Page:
“Not only did Nehemiah co-ordinate the work so that no gaps were left and all worked closely to one another, but he also seems to have arranged the work in part for the convenience and motivation of the workers. Many were assigned to (or chose) portions of the wall in front of or directly adjacent to their houses - the priests rebuilding the area near the temple (vv 1 and 28), the temple servants the area near their dwelling on the temple mount (v 26), Jedaiah the portion of the wall ‘opposite his house’ (v 10), Benjamin and Hassub the portion of the wall ‘in front of their house’ (v 23), and so on. This would be convenient for all.”

The work of God regularly requires many different people and, therefore, wise leadership. It did then and it does today.

Thirdly, note the different levels of commitment. There were some who, when they finished their specific task early, said, “I will go home now.” No! It seems they said, “Where can I help further?” Look at verses 4 and 21:

“Meremoth son of Uriah, the son of Hakkoz, repaired the next section… [and… ]
… Meremoth son of Uriah, the son of Hakkoz, repaired another section, from the entrance of Eliashib's house to the end of it.”

And then verses 5 and 27:

“The next section was repaired by the men of Tekoa, but their nobles would not put their shoulders to the work under their supervisors. [and… ]
Next to them, the men of Tekoa repaired another section, from the great projecting tower to the wall of Ophel.”

In the Christian fellowship there will be those who really want to see God’s work move forward. And that takes time and energy. But time and energy are finite. So who here this morning is letting the world absorb too much of their time and energy so that God just gets the left-overs? Be challenged by these men of Tekoa. And then be warned by “their nobles [who] would not put their shoulders to the work”.

Who are you like when it comes to the work of God – the men of Tekoa or their nobles?

Fourthly, note verse 30, where “Hanan, the sixth son of Zalaph” was working with Hananiah; and where, you may ask, were the five other brothers? If you are in a family that shows no commitment to Christ, don’t let other family members discourage you in your work for the Lord. And don’t pull back. God will honour you for being different.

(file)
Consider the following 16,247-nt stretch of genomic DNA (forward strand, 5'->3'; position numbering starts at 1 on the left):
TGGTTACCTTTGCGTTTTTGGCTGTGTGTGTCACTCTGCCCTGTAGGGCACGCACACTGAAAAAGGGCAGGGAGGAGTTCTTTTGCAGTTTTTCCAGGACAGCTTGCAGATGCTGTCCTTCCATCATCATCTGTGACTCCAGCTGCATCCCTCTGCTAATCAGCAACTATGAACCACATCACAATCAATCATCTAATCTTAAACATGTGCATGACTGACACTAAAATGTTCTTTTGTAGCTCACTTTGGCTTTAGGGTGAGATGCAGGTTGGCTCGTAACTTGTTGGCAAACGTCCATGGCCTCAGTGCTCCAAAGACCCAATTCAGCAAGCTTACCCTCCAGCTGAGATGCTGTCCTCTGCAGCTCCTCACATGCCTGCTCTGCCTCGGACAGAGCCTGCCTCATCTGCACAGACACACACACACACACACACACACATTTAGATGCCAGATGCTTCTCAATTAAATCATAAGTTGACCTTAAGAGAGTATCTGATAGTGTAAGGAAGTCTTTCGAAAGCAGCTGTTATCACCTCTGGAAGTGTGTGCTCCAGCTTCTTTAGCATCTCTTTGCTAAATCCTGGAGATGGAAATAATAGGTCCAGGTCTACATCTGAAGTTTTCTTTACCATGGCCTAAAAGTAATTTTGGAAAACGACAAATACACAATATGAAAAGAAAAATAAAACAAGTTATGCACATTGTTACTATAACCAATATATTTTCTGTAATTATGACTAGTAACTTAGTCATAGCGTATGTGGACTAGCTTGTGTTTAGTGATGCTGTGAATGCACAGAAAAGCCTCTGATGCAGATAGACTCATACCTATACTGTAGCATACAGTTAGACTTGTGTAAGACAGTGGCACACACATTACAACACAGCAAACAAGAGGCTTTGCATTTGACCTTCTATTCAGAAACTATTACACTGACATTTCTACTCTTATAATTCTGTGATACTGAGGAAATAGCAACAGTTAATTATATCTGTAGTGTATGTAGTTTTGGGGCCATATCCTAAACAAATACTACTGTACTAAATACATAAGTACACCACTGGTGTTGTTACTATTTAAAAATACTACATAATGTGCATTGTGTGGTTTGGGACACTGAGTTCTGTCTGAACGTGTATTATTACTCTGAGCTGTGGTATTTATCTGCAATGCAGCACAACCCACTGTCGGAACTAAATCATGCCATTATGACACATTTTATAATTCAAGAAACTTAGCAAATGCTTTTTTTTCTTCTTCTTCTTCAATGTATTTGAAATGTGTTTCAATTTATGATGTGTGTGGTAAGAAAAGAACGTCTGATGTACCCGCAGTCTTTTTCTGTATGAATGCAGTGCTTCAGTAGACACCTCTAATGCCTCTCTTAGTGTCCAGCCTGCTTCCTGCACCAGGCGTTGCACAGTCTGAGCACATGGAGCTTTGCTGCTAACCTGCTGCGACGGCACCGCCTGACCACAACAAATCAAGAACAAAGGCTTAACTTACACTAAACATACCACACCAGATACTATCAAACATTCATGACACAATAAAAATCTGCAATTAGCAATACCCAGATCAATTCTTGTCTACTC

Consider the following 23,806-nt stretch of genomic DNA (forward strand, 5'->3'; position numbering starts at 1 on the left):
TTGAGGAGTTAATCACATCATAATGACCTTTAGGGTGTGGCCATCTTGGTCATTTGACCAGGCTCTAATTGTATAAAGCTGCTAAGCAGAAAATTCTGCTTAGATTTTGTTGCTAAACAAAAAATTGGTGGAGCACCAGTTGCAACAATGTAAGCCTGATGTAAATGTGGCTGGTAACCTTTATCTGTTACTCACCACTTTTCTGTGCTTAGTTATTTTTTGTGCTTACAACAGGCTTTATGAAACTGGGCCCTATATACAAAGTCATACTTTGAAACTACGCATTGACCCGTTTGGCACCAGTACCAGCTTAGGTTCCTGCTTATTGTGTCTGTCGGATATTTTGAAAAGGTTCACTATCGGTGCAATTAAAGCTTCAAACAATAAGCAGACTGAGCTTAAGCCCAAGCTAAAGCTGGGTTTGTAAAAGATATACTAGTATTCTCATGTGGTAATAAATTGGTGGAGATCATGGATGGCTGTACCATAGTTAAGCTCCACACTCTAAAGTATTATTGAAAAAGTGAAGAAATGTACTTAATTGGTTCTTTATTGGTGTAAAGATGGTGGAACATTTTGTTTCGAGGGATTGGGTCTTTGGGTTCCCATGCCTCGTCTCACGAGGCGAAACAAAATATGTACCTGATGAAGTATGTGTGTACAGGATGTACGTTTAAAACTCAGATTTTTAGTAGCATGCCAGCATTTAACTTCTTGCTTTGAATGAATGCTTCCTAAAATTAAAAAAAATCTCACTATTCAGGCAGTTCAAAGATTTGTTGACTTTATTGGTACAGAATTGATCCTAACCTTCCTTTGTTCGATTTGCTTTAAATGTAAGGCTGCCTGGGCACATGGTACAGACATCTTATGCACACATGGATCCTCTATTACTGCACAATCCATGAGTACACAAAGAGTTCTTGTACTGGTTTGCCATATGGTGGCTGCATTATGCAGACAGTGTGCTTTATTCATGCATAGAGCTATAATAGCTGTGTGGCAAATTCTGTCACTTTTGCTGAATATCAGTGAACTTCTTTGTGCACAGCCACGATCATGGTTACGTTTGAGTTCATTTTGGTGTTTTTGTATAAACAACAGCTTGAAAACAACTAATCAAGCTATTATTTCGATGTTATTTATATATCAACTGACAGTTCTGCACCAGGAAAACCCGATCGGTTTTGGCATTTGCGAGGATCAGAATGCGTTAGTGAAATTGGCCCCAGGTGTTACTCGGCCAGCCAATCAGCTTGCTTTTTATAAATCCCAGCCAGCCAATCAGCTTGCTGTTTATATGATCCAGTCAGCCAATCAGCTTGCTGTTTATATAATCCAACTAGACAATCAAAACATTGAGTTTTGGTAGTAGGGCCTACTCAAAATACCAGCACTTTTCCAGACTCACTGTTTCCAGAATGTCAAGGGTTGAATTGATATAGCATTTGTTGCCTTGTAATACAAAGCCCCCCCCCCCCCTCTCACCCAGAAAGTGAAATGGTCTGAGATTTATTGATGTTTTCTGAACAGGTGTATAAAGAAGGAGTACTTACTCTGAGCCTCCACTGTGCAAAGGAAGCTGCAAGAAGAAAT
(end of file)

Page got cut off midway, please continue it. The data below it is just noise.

And, fifthly, note in verse 31, Malkijah. He was one of the guilty men in Ezra 10.31. It appears he is now restored and working in the fellowship. God uses people with all sorts of chequered backgrounds, if they admit their sin and seek God’s forgiveness.

So for the work of rebuilding: one, God uses people; two, he uses a variety of people; three, there are different levels of commitment; four, some have to withstand family pressures; and five, God can use repentant people with a chequered background.

Thirdly and finally, what about THE WORK TODAY?

Please turn to John 4.34-38. Jesus was work orientated. Verse 34 says:

“‘My food,’ said Jesus, ‘is to do the will of him who sent me and to finish his work.”

His earthly work is now finished with the Cross and Resurrection. So we should not think in terms of the proverb “Four months more and then the harvest”. That is a proverb that says there must be a delay before harvesting. You can’t rush the harvest. Jesus is saying, No! That period of delay – that Old Testament period when God was teaching his people so many lessons in so many ways – that period of delay is over. With Jesus’ life, death and resurrection the fields are, verse 37, “ripe for harvest”. Christ has sown. We are now, if we will only open our eyes, able to reap. That is the work God is calling us to.

Perhaps you have never heard that call because you have never accepted Christ as your Saviour and Lord. If so, why not do that this morning? Seek his forgiveness for ignoring and rejecting God and his word, and receive the life and power of his Holy Spirit. But if you have accepted Christ, at the start of this new session, are you committed to this reaping work? Christianity Explored is a local opportunity. At our church we aim to be committed to that Great Commandment to love God and our neighbour and that Great Commission to make disciples. That works out as our vision of Godly Living, Church Growth and Changing Britain.

In practical terms as I mention in the Newsletter, that means “trust in Christ”, “obey the word”, “tell the world”, “serve the church”, “care for needs” and “contend for truth”. That, surely, should always be our work at our church as individuals and as a church in this 21st century.